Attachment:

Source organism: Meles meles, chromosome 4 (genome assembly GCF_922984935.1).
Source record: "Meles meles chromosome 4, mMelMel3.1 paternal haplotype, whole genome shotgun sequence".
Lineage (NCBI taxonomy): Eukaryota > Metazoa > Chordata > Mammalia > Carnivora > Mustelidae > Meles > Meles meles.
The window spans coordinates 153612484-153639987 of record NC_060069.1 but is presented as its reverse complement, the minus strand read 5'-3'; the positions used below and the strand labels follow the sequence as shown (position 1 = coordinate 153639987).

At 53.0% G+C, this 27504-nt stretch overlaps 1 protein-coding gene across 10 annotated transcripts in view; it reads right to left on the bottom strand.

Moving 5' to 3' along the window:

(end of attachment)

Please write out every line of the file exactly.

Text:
Source organism: Meles meles, chromosome 4 (genome assembly GCF_922984935.1).
Source record: "Meles meles chromosome 4, mMelMel3.1 paternal haplotype, whole genome shotgun sequence".
Lineage (NCBI taxonomy): Eukaryota > Metazoa > Chordata > Mammalia > Carnivora > Mustelidae > Meles > Meles meles.
The window spans coordinates 153612484-153639987 of record NC_060069.1 but is presented as its reverse complement, the minus strand read 5'-3'; the positions used below and the strand labels follow the sequence as shown (position 1 = coordinate 153639987).

At 53.0% G+C, this 27504-nt stretch overlaps 1 protein-coding gene across 10 annotated transcripts in view; it reads right to left on the bottom strand.

Moving 5' to 3' along the window: